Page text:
How to survive the long run before the big race @petebeeuk @standardnews Experts offer their advice

Jon Grayson amongst other experts offers his advice to all you Marathon runners… @Petabeeuk
First published 13th April 2015

Eat porridge, apply Vaseline and don’t give up: Peta Bee asks the experts for a score of tips

With months of training under their belts, the remaining barrier before race day is the run of around 20 miles that faces the 38,000 London Marathon entrants. It is a pivotal part of preparation, providing a dress rehearsal for the big day and, hopefully, the first real inkling of proof that you can make it.

Exercise scientists are convinced of its merit. In preliminary research conducted at last year’s Virgin Money London Marathon, researchers at St Mary’s University, Twickenham, found that runners who have not managed to complete a long run of around 20 miles are more likely to experience high levels of fatigue and even to hit the infamous wall during the latter stages of the race.

So how do you prepare? He we provide expert advice to surviving the long run:
1. Check the weather
A study in the Journal of Strength and Conditioning Research last year showed it has a dramatic effect on marathon pace, particularly among men likely to slow down if it was warm. Researchers said: “Women tend to have a larger surface area-to-mass  ratio than men, allowing them to dissipate a larger percentage of heat produced by running.”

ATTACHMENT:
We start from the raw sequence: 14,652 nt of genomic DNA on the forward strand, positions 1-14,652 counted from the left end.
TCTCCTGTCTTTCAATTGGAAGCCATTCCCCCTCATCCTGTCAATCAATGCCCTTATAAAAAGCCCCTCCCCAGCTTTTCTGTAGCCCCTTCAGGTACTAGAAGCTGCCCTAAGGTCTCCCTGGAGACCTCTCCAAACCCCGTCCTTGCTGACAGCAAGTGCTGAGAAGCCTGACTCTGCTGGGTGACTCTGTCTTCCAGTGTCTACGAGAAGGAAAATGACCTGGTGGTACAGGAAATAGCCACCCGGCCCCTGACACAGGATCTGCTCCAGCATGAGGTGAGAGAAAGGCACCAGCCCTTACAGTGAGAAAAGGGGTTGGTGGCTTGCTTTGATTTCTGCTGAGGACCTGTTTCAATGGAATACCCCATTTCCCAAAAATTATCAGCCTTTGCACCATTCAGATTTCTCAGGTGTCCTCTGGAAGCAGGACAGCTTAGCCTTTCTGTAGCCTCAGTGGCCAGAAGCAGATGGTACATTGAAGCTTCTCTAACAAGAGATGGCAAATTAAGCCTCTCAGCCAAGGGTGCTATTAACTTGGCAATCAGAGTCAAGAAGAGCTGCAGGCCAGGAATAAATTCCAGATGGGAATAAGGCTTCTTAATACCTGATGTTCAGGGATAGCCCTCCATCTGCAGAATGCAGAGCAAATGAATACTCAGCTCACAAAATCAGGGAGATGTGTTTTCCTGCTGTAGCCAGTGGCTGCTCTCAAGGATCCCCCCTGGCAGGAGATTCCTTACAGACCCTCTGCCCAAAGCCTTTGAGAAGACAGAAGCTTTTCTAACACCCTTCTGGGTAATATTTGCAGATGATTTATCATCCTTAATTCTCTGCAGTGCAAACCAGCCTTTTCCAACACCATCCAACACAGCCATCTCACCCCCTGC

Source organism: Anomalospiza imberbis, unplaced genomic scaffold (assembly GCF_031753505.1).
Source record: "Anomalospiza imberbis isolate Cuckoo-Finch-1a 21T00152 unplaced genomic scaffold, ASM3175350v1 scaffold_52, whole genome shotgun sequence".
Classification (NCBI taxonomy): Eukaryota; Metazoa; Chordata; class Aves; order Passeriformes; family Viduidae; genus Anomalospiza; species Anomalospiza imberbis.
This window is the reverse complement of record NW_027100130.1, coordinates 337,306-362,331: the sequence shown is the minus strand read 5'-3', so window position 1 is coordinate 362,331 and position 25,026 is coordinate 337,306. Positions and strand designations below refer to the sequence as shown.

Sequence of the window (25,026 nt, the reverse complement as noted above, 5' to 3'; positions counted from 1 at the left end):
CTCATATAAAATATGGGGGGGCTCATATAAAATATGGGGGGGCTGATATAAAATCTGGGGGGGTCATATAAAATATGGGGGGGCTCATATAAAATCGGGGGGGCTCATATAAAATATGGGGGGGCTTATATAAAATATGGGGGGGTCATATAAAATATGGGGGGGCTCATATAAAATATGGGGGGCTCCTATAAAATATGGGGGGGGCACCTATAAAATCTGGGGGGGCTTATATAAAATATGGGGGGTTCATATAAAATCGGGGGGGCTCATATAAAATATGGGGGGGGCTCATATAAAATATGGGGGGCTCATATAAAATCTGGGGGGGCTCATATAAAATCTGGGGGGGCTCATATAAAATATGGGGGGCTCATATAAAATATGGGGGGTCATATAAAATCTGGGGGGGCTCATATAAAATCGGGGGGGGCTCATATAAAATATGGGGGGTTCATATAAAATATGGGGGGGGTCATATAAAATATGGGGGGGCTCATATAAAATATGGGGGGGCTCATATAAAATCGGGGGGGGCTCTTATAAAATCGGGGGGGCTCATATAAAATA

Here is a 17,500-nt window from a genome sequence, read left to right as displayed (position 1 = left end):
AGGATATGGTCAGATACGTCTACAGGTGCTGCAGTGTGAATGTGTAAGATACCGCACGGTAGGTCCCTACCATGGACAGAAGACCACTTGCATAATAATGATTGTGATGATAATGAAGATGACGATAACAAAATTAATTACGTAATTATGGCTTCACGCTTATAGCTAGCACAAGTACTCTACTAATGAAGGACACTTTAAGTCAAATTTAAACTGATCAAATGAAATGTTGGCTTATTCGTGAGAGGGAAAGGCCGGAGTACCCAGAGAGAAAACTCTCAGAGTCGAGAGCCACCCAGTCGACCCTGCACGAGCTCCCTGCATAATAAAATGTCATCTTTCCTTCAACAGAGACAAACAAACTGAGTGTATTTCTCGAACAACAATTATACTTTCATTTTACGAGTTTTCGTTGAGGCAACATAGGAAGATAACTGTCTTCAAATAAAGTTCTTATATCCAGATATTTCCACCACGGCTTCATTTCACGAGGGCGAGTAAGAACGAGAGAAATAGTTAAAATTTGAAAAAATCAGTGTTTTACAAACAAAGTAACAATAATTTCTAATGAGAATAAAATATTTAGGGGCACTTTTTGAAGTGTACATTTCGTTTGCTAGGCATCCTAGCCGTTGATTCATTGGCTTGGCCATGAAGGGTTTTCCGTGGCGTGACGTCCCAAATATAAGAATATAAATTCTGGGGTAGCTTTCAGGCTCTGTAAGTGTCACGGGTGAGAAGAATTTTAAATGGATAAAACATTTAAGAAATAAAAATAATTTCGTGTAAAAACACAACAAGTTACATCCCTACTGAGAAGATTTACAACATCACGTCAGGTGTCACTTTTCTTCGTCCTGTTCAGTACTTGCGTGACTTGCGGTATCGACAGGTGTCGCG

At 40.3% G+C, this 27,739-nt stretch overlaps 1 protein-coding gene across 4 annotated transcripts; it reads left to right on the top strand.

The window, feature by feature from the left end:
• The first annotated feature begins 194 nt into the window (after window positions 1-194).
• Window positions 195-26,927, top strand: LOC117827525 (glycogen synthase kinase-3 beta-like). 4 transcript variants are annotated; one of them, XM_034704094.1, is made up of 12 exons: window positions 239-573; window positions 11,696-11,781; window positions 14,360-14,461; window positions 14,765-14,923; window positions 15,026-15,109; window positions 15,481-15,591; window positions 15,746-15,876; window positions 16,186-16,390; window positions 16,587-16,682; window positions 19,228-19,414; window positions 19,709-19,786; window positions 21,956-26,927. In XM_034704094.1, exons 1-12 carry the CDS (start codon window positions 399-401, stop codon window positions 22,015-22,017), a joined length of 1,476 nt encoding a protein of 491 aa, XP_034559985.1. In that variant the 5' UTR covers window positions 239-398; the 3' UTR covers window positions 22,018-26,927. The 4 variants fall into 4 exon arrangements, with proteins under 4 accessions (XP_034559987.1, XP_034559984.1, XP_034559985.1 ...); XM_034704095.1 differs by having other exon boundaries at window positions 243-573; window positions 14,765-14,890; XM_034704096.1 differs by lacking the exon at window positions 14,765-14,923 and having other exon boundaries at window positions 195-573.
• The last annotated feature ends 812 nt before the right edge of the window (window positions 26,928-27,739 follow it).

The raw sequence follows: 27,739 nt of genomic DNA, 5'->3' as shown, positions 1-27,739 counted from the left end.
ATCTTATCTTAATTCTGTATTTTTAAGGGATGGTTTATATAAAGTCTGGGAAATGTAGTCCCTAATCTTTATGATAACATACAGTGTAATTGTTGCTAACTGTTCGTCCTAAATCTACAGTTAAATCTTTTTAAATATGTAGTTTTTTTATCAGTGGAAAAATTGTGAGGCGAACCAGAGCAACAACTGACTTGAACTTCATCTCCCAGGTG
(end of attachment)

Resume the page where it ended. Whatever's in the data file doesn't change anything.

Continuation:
2. Weigh in
John Brewer, professor of applied sports science at St Mary’s University, Twickenham, and a marathon runner himself, recommends weighing yourself before and after the run. “This will give an idea of how much fluid you have lost from sweating,”
He says. “With 1kg of weight loss equivalent to around one litre of fluid you will have an idea of how much you need to drink to replace it.”
3. Eat breakfast
“You will need to get up around two hours before you run,” says sports dietician Louise Sutton, of Leeds Beckett University. “Porridge is the preferred dish of many marathon runners, including Paula Radcliffe, but try any foods that will be quickly absorbed and leave your stomach quickly — toast and jam, banana.”
4. Grease up
Jogger’s nipple is a common problem, particularly among male marathon runners. “It’s caused by chafing, as a sweaty vest rubs directly against the body and is often worse in the morning when it’s cold,” says Matt Roberts, trainer to David Cameron.Lubricating nipples with Vaseline or a barrier cream containing zinc can help, or try Ron Hill Nipguard (, that can be stuck over the nipple to prevent it from coming into contact with fabric.